Newcastle Disease Virus vaccine-induced apoptotic cell death of PC12 cells

J. Szeberenyi a, Z. Fabian a, K. Kiss a, B. Torocsik a, and L.K. Csatary b

aDepartment of Medical Biology, Medical School, University of Pecs, Pecs, Hungary; bUnited Cancer Research Institute, Ft. Lauderdale, FL, USA

The attenuated Newcastle disease virus vaccine MTH-68/H used in veterinary medicine was found earlier to be an effective oncolytic agent in several human clinical trials. The present studies were initiated to characterize the direct cytotoxic effect of MTH-68/H in a tumor cell line (PC12 phaeochromocytoma cells) as cell culture model system. MTH-68/H was found to induce apoptotic DNA fragmentation in PC 12 cells. The activity of the major mitogen-activated protein kinase pathways (ERK, JNK and p 38 MAPK pathway), as assessed by Western blotting using anti-MAPK antibodies specific for the phosphorylated forms of MAPK isozymes, were not affected by MTH-68/H treatment. Stimulation by growth factors (NGF, FGF, EGF) that prevent serum starvation induced apoptosis did not inhibit vaccine-stimulated DNA fragmentation. In contrast, activation of protein kinase A mediated mechanisms by a camp analog gave partial protection against the cytotoxic effect of the virus. PC12 cells thus may provide a useful model to identify and characterize the targets of Newcastle disease virus in tumor cells.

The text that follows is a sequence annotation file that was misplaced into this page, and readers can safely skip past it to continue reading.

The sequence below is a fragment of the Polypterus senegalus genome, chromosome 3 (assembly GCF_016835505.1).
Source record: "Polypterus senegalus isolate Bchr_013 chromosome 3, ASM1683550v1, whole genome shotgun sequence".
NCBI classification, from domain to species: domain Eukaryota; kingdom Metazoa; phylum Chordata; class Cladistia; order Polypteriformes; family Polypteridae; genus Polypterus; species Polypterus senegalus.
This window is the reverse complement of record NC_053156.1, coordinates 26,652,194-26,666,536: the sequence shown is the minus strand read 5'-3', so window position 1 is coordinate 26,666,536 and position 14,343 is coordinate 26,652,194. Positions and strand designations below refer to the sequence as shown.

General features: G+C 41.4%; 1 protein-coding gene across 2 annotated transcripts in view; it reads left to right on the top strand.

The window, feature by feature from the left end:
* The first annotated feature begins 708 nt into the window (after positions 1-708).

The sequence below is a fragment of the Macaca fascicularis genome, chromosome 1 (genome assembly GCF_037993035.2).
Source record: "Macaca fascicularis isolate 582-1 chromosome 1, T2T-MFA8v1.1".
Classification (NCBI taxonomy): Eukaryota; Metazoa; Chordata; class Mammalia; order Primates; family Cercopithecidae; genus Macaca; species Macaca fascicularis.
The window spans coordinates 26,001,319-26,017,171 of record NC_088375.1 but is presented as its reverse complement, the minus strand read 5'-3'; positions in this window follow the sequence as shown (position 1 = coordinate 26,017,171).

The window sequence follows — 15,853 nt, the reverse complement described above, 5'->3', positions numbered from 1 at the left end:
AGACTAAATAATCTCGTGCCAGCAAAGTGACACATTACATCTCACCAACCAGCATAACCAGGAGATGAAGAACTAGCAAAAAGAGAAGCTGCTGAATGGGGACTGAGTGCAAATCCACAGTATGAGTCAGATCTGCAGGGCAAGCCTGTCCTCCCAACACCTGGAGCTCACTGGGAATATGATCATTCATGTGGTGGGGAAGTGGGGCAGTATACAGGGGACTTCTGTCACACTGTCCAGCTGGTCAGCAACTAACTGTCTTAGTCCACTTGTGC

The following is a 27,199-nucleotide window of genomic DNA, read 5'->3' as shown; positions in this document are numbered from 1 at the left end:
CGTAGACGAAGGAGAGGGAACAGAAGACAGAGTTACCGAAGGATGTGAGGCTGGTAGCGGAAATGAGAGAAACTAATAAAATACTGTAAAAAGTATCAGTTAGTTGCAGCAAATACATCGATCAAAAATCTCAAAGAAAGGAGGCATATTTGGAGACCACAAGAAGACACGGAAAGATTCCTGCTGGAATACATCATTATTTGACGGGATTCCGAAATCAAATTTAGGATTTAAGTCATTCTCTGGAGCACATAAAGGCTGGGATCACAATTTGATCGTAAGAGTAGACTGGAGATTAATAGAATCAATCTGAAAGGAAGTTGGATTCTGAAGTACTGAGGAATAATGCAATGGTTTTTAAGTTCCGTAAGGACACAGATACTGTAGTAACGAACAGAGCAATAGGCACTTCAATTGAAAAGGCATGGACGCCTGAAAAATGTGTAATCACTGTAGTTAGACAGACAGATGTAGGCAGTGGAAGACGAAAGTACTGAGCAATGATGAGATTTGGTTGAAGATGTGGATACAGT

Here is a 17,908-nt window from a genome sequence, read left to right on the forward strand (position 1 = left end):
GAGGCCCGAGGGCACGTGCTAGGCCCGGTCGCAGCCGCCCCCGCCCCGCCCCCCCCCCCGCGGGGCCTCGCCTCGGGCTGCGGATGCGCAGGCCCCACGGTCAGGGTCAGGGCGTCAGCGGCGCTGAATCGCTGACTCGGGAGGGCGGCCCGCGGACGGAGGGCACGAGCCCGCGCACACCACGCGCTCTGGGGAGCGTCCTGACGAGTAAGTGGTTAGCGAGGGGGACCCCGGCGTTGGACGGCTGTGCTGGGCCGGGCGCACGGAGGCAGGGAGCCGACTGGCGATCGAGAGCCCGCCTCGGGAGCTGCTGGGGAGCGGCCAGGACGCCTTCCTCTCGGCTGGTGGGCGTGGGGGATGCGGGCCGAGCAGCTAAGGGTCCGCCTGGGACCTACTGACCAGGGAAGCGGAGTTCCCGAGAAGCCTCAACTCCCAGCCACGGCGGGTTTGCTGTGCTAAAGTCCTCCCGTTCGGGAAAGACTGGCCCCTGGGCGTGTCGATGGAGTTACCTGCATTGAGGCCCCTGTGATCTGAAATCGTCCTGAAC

KEY WORDS: mitogen activated protein kinase (MAPK), .

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Paper presented at the International Symposium on Predictive Oncology and Intervention Strategies; Paris, France; February 9 - 12, 2002; in the section on Apoptosis - Molecular Mechanisms.